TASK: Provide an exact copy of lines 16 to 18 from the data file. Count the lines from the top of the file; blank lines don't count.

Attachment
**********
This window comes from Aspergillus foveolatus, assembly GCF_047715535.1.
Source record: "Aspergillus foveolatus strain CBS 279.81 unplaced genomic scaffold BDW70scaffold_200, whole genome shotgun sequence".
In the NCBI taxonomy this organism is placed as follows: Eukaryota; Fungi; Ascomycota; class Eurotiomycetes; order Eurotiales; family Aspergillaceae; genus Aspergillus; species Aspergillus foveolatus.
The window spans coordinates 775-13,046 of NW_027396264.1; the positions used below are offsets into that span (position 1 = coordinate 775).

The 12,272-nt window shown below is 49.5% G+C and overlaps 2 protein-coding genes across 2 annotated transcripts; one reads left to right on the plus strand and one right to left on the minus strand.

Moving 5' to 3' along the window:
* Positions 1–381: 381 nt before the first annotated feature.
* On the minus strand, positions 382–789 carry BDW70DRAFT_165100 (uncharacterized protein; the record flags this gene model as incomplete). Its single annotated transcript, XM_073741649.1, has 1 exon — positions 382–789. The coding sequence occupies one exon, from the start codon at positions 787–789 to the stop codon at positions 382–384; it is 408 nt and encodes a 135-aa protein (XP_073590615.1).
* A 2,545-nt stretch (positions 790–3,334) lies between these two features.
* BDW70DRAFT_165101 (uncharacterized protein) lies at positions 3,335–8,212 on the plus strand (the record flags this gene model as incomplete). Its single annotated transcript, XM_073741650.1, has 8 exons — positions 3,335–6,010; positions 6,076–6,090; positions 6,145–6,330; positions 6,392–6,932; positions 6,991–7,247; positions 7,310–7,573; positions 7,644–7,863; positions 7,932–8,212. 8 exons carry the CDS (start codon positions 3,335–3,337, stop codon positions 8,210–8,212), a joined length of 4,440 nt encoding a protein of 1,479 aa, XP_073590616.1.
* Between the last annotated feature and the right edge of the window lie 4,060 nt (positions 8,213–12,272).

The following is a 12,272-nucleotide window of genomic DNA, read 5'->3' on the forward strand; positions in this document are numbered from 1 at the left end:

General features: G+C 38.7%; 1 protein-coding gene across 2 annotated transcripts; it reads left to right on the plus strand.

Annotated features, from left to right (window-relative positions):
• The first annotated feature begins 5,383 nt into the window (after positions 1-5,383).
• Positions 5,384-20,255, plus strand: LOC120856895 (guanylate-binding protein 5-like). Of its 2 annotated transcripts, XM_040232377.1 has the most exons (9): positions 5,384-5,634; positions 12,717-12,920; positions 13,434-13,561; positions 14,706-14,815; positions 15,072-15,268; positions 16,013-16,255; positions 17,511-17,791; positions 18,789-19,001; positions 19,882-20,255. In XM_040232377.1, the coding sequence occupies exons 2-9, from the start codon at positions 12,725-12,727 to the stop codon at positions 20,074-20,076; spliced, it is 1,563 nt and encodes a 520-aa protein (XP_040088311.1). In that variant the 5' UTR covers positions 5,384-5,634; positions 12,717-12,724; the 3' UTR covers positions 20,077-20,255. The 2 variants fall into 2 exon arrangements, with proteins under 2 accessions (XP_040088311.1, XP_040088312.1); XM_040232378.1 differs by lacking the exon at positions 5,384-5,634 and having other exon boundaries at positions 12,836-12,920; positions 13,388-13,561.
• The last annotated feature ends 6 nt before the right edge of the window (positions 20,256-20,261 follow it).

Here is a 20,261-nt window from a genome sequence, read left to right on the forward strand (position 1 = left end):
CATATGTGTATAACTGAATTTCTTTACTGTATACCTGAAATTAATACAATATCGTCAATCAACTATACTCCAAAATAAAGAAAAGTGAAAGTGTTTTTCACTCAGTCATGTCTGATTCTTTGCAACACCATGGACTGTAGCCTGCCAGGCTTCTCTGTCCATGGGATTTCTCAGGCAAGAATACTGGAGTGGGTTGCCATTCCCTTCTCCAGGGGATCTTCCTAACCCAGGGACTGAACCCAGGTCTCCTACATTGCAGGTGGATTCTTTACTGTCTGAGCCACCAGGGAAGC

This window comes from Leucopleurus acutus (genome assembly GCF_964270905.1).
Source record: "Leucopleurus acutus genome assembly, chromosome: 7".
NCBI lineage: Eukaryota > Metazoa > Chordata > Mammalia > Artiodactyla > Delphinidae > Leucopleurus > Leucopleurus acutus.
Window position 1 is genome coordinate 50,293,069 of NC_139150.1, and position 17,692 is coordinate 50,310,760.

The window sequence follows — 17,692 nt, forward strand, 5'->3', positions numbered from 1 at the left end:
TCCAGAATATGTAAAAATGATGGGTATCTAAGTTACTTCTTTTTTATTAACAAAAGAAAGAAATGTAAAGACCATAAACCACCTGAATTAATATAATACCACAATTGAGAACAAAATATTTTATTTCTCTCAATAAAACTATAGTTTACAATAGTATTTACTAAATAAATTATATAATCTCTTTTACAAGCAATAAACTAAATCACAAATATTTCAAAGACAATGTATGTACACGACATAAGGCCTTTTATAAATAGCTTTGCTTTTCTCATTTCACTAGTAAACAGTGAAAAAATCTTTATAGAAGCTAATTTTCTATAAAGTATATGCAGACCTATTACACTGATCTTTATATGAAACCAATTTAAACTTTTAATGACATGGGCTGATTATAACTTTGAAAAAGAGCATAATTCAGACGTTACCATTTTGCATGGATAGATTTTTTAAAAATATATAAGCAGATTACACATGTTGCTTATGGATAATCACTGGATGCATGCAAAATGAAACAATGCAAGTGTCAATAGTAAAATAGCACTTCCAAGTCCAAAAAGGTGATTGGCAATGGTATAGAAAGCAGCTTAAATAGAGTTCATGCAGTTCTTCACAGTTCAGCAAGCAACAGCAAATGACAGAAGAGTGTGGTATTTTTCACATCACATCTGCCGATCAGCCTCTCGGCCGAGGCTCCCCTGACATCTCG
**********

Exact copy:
• Positions 5,384-20,255, plus strand: LOC120856895 (guanylate-binding protein 5-like). Of its 2 annotated transcripts, XM_040232377.1 has the most exons (9): positions 5,384-5,634; positions 12,717-12,920; positions 13,434-13,561; positions 14,706-14,815; positions 15,072-15,268; positions 16,013-16,255; positions 17,511-17,791; positions 18,789-19,001; positions 19,882-20,255. In XM_040232377.1, the coding sequence occupies exons 2-9, from the start codon at positions 12,725-12,727 to the stop codon at positions 20,074-20,076; spliced, it is 1,563 nt and encodes a 520-aa protein (XP_040088311.1). In that variant the 5' UTR covers positions 5,384-5,634; positions 12,717-12,724; the 3' UTR covers positions 20,077-20,255. The 2 variants fall into 2 exon arrangements, with proteins under 2 accessions (XP_040088311.1, XP_040088312.1); XM_040232378.1 differs by lacking the exon at positions 5,384-5,634 and having other exon boundaries at positions 12,836-12,920; positions 13,388-13,561.
• The last annotated feature ends 6 nt before the right edge of the window (positions 20,256-20,261 follow it).

Here is a 20,261-nt window from a genome sequence, read left to right on the forward strand (position 1 = left end):